Before grabbing dinner, I walked along False Creek to catch the last rays of the sun illuminating the mountains and casting vivid blue shadow on the calm water.

In moments like these, I am glad for camera to capture nature's beauty. But more so, I am thankful to the Maker for the beauty of nature!

Saturday, October 5, 2013

Grilled Trout and Vegetables Soft Taco with Garlicky Coriander Sauce

It's been a month and a half now since I started my "journey to a healthier me". After a series of very high blood pressure readings, my physician and I agreed to regulate my salt and fat intake and engage in regular physical activities instead of taking pills to address the readings. One thing I am good at is ... if I commit myself to achieving something, I will do anything in my power to succeed. So far, I lost 13 pounds and and my BP is now down to 135/85 mm Hg (from 185/100 mm Hg).

Since I love to eat, I don't want to deprive myself with flavours that my taste buds are so used to. Instead of eliminating a lot of things from my diet, I focused on preparing food that are bursting with flavors and the best way of doing that is eating with the seasons. My mantra: Bring to the table what the season has to offer!

Hubby and I went to a nearby farm and found some yellow squash and zucchini. I have bell peppers and portobello mushrooms left over from previous recipe so hubby fired up the grill and I tossed in the fresh veggies and a trout for a delicious soft taco dinner.

The sweetness of grilled veggies was complemented by the garlicky, creamy coriander sauce.

Bursting with colors and flavours, this soft taco recipe will definitely go to my real keeper recipe list.

I am losing weight and yet having delicious concoction like this for dinner. The  journey is more fun that I thought it would be!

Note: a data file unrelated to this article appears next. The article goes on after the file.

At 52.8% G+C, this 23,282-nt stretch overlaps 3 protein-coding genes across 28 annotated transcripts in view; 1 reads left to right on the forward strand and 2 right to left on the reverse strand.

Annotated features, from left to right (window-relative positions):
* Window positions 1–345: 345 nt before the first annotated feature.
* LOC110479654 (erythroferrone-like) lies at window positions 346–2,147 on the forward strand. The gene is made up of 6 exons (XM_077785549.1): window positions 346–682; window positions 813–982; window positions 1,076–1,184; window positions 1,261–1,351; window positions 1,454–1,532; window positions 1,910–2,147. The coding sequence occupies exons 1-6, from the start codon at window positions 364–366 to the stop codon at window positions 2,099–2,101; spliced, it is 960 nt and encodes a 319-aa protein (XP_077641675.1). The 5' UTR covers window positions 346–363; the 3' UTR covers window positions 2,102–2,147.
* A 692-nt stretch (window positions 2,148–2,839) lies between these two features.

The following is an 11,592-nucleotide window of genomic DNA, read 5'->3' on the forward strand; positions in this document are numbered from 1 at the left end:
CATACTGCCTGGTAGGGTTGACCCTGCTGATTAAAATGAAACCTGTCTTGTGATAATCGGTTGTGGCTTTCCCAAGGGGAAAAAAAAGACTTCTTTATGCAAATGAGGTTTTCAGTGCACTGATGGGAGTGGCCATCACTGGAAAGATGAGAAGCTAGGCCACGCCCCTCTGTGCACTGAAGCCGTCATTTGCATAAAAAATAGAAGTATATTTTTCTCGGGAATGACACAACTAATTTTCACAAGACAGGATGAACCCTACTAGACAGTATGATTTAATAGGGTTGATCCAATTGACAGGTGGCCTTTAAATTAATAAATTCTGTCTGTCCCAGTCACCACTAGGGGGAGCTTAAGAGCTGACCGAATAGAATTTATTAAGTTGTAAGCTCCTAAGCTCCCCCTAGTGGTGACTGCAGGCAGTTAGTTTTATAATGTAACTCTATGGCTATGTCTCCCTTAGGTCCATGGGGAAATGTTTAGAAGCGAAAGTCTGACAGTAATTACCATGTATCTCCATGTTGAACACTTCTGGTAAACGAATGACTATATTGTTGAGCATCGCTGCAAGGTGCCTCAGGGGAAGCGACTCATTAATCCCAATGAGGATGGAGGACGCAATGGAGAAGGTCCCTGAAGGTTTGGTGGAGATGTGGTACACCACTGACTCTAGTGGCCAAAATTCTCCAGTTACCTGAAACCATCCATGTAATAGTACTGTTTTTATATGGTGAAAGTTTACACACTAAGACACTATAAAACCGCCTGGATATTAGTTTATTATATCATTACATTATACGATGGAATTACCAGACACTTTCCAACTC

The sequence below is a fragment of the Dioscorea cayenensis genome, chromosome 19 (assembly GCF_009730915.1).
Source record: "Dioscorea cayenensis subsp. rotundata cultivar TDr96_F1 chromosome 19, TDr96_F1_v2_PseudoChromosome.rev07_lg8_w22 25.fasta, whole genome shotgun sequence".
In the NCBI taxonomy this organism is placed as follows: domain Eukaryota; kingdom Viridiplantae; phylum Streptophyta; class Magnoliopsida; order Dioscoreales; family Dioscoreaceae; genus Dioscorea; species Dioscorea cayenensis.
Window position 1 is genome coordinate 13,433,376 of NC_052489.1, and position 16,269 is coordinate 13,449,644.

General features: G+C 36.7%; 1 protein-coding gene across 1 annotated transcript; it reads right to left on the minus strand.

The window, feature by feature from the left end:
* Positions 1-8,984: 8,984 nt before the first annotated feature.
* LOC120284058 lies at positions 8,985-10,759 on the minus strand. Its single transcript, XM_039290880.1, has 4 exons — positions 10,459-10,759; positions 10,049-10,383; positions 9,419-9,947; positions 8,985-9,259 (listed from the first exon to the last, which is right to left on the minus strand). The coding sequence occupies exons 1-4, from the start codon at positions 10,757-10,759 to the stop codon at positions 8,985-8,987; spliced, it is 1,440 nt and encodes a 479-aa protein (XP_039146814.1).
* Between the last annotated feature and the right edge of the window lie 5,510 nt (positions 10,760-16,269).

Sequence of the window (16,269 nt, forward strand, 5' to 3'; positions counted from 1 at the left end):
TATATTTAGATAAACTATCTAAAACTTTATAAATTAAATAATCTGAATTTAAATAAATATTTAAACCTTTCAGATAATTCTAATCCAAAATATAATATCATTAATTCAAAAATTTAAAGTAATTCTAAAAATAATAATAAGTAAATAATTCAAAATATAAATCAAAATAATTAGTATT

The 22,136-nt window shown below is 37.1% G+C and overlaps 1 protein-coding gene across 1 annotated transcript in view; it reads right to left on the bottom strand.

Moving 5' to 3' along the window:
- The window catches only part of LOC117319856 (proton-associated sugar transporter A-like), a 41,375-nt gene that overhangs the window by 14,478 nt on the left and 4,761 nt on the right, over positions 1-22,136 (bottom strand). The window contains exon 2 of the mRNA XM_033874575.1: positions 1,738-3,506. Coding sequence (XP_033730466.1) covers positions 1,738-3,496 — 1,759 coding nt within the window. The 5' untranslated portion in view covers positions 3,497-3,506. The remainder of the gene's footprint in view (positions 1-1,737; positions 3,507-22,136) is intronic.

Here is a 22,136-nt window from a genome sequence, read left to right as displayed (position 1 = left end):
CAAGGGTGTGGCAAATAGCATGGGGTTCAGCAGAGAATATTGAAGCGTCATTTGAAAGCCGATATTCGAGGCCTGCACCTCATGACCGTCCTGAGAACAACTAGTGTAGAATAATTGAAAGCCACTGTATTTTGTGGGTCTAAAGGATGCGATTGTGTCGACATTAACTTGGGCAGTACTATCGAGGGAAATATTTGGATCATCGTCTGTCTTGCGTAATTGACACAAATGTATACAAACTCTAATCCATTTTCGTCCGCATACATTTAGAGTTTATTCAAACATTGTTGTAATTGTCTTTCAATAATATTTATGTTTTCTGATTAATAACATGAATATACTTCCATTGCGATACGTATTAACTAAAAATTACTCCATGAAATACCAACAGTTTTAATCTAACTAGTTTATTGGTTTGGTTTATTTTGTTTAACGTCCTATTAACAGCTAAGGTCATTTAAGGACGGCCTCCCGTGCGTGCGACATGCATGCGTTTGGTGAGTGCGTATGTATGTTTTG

Grilled Trout and Vegetables Soft Taco with Garlicky Coriander Sauce

2 small zucchini, cut lengthwise ( about 4 slices per zucchini)
1 red bell pepper, cut lengthwise
2 large portobello mushrooms, stemmed
2 small yellow squash, cut lengthwise
2-3 tbsp extra virgin olive oil
1 medium size fresh trout
6 pieces flour tortilla
Salt and pepper

Drizzle extra virgin olive oil on both sides of all the vegetables
Season with salt and pepper
Grill until all vegetable are heated through and tender. (mushrooms will be ready in about 5 minutes)
Season trout with salt and pepper.
Grill until well done
Let it cool and remove meat from bones

Garlicky Coriander Sauce

1/2 cup plain Greek yogurt
1/2 cup light mayonnaise
6 cloves garlic, grated (add more if you wish)
1/2 cup coriander (leaves and stems, finely chopped)
Salt and pepper

Put yogurt, mayonnaise, garlic and coriander in a mixing bowl.
Using a spatula or spoon, mix ingredients thoroughly.
Season with salt and pepper.
Refrigerate for 20-30 minutes to intensify the flavour

To Assemble
Heat tortilla on both sides
Arrange slices of grilled vegetables in the middle of tortilla
Add grilled trout on top of vegetables
Put a dollop (or two) of the garlic/coriander sauce
Fold tortilla and enjoy!

Friday, October 4, 2013

Where in the World : Cheltenham Badlands, Ontario

Hubby and I went to this spontaneous hiking trip as soon as I dropped my luggage coming from a 4 day-trip in Vancouver. With barely 2 hours of sleep in the plane (I promise I will never take the red eye flight again!) and a quick shower, we drove to Caledon not expecting anything like  this. I know how beautiful the badlands in pictures but standing on it was quite an experience - A true geographical spectacle!

The blue skies, the mild breeze, and the vibrant hues of autumn leaves from trees surrounding the badlands complemented the already dramatic soil formation. I couldn't wish for a better day to  climb and walk on top of these bizarre but lovely landscape.

Standing on one of the peaks, I would never thought that this marvelous piece of land in Caledon hills Ontario was a result of "poor farming practices in the 1930’s which caused overgrazing of this land and the resultant exposure of the Queenston shale that supports little or no vegetation." My research (a.k.a. "googling") revealed that "the reddish hue of the Queenston Shale is caused by iron oxide, while narrow greenish bands show where groundwater has transformed the rock from red to green iron oxide."

While looking, touching and feeling the grainy soil from "mistakes" of the past, James Joyce's (Irish poet) words come to mind...

"A man's errors are his portals of discovery".

So true!